This newest scandal involving surrogacy in India raises the issue of legality when it comes to these delicate waters. India has had issues before dealing with the health and treatment of their surrogates during prenatal care and the backgrounds of the women that were being used.
India was a place that was considered to be “a great deal” to go to for people looking to start an “inexpensive” family which made it easy for some, to turn a blind eye to the murkiness involved. However, with these new legal issues piled on top of the old health ones, they may be losing their drawing power for even those with lesser morals.
First, it is used as a method of human trafficking. Second, the surrogates are treated like cattle. Yes, it is cheaper, but at what cost? This is a child we are discussing. A child carried by a person no less important or critical to the process than the intended parent. Having a child when you physical aren’t able to is tricky enough, without weighing on your conscience as well. People are now coming to realize it’s not worth the gamble of saving money. This is a child we are talking about and ensuring that child has the best start in life starts at conception.
Overall, India doesn’t seem to present a viable option for surrogacy now to those who were able to justify their means to an end before.
As I am doing research for this blog I have also just learned that India has now implemented new guidelines this year which no longer allow foreigners of same-sex couples, single individuals, unmarried couples or couples who have been married less than two years to commission a surrogate there. Also, if you did qualify to utilize their surrogacy programs, you would still be required to provide a letter from your countries government expressly giving you permission to bring your child home from India and that your country would agree to recognize this child as a product of a surrogacy pregnancy and birth.
I think the chapter on surrogacy in India is closing, and very quickly. After everything, it is my opinion this is for the best.
What many people don’t realize is that with surrogacy, there are many steps to take before you can even start trying to become pregnant.
A woman who wishes to become a surrogate fills out a super long, in-depth application; gets checked out physically and mentally; and has her background checked to make sure she isn’t really the missing Anastasia. Then she waits to hear back from the agency for the green light.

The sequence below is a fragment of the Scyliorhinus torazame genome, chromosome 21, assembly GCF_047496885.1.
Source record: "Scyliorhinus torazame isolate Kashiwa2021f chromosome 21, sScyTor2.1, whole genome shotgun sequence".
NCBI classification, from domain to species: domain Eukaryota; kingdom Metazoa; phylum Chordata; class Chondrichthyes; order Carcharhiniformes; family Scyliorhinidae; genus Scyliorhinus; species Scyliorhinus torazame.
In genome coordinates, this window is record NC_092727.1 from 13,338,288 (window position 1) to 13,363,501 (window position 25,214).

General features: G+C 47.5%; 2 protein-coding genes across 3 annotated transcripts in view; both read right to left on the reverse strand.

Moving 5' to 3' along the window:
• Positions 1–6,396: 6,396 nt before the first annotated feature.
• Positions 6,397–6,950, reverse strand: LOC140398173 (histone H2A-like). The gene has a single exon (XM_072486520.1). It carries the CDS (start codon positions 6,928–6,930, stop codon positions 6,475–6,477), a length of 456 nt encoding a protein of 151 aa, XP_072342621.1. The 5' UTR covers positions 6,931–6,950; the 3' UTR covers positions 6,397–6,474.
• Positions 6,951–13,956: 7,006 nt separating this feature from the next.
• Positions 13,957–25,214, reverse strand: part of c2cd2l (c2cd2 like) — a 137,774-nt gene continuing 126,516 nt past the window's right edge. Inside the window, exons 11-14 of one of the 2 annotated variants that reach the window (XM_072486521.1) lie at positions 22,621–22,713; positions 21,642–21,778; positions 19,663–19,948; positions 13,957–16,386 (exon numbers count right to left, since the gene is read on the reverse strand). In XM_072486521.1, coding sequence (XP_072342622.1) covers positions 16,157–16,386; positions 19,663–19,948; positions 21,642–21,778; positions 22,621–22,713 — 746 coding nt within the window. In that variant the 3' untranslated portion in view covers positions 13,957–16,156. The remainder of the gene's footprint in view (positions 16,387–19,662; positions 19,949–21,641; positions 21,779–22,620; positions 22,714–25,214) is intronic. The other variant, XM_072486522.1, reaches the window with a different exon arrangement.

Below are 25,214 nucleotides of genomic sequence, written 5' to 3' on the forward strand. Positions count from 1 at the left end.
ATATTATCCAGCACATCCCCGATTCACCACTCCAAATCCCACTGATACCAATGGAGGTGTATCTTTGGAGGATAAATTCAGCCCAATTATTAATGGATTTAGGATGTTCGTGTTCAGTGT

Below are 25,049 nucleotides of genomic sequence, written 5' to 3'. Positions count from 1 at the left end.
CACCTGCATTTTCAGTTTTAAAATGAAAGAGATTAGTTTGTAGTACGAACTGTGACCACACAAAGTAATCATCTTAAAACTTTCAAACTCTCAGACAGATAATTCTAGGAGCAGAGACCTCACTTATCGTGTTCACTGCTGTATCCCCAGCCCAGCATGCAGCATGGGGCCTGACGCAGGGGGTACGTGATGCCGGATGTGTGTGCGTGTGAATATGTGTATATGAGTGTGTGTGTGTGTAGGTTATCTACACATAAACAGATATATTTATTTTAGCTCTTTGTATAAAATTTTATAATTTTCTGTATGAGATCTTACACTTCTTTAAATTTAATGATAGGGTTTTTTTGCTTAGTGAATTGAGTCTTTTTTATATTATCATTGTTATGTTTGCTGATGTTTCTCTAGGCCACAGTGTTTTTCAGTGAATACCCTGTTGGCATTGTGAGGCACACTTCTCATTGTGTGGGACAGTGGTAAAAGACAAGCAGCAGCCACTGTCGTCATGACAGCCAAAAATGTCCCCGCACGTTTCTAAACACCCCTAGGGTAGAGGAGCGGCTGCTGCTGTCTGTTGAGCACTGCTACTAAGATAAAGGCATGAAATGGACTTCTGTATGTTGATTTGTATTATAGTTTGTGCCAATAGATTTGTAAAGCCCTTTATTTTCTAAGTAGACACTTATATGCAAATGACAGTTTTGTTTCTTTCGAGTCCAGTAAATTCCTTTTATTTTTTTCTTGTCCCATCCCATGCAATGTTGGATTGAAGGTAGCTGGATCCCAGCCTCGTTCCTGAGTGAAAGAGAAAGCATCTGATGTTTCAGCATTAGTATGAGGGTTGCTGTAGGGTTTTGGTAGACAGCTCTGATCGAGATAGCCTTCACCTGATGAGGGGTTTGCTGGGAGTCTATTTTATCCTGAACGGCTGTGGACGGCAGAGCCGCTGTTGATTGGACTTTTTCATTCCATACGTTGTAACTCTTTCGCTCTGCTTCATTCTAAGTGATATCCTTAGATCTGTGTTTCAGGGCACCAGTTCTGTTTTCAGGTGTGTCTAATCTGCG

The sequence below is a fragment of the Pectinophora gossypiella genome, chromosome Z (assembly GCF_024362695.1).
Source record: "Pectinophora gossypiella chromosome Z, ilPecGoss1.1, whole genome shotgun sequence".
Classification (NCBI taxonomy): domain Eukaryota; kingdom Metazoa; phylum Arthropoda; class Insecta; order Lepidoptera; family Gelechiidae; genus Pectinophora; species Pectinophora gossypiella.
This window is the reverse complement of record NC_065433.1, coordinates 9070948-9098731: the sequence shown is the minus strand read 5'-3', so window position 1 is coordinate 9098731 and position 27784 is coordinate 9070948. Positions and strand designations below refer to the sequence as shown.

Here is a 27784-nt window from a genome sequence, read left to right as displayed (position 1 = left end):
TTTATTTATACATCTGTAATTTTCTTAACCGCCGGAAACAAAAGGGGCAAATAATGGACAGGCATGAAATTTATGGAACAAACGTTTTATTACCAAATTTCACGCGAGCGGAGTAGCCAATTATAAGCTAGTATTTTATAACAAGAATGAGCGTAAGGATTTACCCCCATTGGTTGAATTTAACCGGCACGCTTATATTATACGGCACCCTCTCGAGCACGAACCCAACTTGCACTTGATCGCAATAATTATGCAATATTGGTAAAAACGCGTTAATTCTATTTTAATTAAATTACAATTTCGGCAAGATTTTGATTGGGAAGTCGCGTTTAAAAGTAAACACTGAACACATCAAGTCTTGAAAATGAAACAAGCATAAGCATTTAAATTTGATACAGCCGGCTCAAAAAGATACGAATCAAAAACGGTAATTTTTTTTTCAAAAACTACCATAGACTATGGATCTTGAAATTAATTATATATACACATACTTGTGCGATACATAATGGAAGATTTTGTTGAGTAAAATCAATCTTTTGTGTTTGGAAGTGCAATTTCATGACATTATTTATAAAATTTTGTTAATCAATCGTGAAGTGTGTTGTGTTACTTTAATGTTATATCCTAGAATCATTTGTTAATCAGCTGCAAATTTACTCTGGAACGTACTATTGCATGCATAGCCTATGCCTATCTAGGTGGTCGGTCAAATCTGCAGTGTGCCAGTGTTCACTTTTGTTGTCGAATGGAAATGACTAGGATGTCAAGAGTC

If she’s cleared, she’s put in a database with other women in the same situation and waits to be chosen by an Intended Parent (IP). It’s up to the agency to find and match suitable surrogates with IPs. You want to be on this journey with someone you get along or “click” with. This is very important and sometimes it’s an instantaneous click and sometimes it’s not. Even if a woman has been a surrogate before she still has to go through this process each time she re-applies.
Once this stage of the process is complete–and it can take months to get matched–she steps into the legal process. A legal contract for both parties to review is provided by the IP’s lawyer and reviewed with the surrogate by her lawyer. Luckily, SAI works with specially trained fertility-law specialists who know what they are doing and have been doing it for decades. However, the law is the law. There are mountains of paperwork which are a necessary evil (and a good sleeping aid) to get through.
After everything is all legal eagle–which can take a month or more–it’s time to either match up cycles with the egg donor or IP (if using fresh embryos) or straight on to the poking and prodding (if the IPs have frozen embryos). Either way, this is part of the journey usually takes another month and is full of fun things like vaginal ultrasounds, peeing in a cup, different hormonal injections and daily medication. When using a gestational surrogate, the body must be “tricked” into thinking it’s pregnant so it won’t reject a foreign embryo. Hooray for science! But again… it’s the wait is about another month or so.